The impact of the Supreme Court’s June 2023 ruling in Groff v. DeJoy, which raised the standard for employers to accommodate religious exemptions, is beginning to be felt in lower courts.
Gone are the days when an employer can lawfully disregard a religious accommodation if it imposes more than a de minimis cost on the business. With Groff, employers must now demonstrate that the burden of granting a religious accommodation for an employee would “result in substantial increased costs in relation to the conduct of its particular business.”
Though the unanimous Groff decision corrected a strand of jurisprudence that disregarded the “undue hardship” language of Title VII, the immediate impact of Groff is making it more difficult to dismiss questionable lawsuits brought by vaccine skeptics against their employers.
A recent decision from the U.S. District Court for the District of Oregon illustrates this difficulty. In MacDonald v. Ore. Health & Sci. Univ. (No. 3:22-cv-01942), a registered nurse in a maternity unit was a practicing Christian who objected to a Covid-19 vaccination mandate. After being denied a religious accommodation, the nurse refused to take the vaccine and was terminated. She promptly sued the hospital. The hospital sought a preliminary dismissal of the case on the grounds that the nurse’s refusal to be vaccinated posed an undue hardship for three separate reasons:
- because the Plaintiff regularly interacted with patients in person, and core functions of her job required her to be present in the hospital in person, no adequate accommodation could have served as a viable substitute to vaccination.
- because Oregon’s administrative rules require healthcare employers to take reasonable steps to ensure that unvaccinated healthcare providers and healthcare staff are protected from contracting and spreading COVID-19, allowing Plaintiff to remain in her position unvaccinated would have put the employer out of compliance with state law, resulting in an undue hardship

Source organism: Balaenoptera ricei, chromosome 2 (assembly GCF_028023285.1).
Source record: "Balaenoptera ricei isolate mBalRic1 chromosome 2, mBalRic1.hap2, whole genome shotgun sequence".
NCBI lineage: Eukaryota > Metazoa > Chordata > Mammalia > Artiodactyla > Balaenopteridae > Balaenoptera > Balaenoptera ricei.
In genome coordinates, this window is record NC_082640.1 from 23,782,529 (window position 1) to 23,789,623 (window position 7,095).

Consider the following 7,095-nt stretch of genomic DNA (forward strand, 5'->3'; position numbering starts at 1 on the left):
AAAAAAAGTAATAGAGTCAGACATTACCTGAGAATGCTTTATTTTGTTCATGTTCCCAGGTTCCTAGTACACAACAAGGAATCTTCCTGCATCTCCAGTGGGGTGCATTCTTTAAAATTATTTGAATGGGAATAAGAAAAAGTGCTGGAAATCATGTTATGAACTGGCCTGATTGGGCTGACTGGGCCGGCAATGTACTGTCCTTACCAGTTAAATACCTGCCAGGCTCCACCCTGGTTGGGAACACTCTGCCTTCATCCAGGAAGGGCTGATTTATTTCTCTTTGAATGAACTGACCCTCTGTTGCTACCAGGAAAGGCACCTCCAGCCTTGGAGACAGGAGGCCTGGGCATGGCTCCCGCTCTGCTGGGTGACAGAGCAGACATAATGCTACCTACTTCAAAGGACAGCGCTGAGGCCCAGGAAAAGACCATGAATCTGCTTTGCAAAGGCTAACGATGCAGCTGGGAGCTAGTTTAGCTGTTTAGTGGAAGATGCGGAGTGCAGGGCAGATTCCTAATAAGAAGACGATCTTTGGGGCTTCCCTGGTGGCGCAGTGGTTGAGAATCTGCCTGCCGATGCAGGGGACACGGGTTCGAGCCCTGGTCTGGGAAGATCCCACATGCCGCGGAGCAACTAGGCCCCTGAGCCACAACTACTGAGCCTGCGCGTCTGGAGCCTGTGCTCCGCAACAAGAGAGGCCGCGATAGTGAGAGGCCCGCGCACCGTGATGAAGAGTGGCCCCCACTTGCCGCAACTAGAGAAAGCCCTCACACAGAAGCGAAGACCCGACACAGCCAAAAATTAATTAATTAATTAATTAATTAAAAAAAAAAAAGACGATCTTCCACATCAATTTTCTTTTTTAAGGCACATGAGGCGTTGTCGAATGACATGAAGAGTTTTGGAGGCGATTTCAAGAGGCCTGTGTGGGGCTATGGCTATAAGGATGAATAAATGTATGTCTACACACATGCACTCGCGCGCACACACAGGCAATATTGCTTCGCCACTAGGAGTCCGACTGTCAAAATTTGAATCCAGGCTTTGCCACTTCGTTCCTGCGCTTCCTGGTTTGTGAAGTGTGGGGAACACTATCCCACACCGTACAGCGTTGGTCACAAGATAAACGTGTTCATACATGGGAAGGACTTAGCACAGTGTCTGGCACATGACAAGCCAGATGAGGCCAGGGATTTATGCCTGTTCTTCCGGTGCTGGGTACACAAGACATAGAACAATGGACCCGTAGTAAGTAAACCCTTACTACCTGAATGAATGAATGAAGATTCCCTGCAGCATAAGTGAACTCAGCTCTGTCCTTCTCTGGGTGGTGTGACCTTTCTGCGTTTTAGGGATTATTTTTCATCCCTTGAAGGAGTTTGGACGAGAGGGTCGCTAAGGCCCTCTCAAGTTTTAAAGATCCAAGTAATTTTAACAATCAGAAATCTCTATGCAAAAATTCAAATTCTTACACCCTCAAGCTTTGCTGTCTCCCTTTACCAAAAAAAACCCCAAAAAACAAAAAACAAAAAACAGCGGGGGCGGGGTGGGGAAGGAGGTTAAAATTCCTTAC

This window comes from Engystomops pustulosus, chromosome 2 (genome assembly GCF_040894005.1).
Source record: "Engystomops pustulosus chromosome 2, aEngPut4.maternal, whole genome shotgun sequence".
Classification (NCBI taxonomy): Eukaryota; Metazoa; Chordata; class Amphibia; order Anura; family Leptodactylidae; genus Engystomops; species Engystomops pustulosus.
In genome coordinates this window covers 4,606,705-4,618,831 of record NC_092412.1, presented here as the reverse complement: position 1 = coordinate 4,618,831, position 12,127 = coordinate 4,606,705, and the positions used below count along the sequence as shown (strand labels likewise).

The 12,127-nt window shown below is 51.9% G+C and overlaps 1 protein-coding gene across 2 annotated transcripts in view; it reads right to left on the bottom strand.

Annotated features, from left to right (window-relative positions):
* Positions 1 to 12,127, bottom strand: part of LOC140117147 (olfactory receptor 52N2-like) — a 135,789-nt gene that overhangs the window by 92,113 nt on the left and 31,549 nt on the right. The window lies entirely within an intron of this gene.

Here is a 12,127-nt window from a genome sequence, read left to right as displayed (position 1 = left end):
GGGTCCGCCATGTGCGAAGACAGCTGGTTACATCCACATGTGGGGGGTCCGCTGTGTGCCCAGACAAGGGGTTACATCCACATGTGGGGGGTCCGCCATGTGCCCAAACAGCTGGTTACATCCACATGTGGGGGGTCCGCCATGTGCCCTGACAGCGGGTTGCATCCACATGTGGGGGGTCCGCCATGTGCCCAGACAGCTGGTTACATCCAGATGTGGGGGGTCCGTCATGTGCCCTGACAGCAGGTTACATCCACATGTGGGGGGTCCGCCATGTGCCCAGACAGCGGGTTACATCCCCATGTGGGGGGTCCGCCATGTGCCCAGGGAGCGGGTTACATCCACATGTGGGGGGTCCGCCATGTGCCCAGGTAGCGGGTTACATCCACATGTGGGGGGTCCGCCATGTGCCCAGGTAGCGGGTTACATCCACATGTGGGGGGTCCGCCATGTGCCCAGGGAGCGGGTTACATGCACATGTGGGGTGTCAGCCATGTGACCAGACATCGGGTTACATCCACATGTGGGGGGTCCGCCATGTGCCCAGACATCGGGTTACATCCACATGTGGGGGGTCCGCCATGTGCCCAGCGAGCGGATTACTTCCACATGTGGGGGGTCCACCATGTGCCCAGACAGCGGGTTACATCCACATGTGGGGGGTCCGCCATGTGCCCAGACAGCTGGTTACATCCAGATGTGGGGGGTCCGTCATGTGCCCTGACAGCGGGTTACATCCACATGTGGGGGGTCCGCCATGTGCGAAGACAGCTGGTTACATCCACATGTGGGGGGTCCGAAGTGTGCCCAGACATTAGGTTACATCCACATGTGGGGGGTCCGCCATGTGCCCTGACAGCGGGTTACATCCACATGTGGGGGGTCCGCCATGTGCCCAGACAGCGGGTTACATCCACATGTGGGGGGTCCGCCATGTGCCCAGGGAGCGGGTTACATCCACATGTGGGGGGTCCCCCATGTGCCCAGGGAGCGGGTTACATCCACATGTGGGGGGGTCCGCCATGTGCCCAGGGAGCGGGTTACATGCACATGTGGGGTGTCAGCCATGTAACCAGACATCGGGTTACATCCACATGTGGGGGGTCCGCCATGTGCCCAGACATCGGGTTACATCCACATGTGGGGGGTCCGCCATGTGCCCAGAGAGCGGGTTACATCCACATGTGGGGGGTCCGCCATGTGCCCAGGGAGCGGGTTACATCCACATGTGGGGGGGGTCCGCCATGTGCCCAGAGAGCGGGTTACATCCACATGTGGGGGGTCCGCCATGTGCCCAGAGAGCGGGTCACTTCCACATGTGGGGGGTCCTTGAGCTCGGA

- even if they had granted Plaintiff a religious exemption and allowed her to remain in her position unvaccinated, the requirement under state law that OHSU take reasonable steps to ensure that unvaccinated healthcare providers and healthcare staff are protected from contracting and spreading COVID-19 would have created administrative costs, resulting in an undue hardship.
Though the Court was receptive to the arguments made by the hospital, it would not consider any “extrinsic evidence” on a preliminary motion to dismiss, in which the Court is required to accept the truth of the allegations in the plaintiff’s complaint. The employer may have obtained preliminary dismissal under the previous “more than de minimis cost” standard, but the Court held that Groff’s undue hardship standard made preliminary dismissal improper. The hospital may well prevail on summary judgment. But they will first have to engage in discovery, a time-consuming and expensive process.
This case does not bode well for employers. If a maternity nurse who objects to vaccination on questionable grounds can survive a Rule 12(b)(6) motion to dismiss, then other employees who do not work in healthcare and do not interact with vulnerable populations will have an even better opportunity at getting religious exemption lawsuits to discovery. Employers can expect more religious exemption lawsuits, and longer, more expensive, litigation.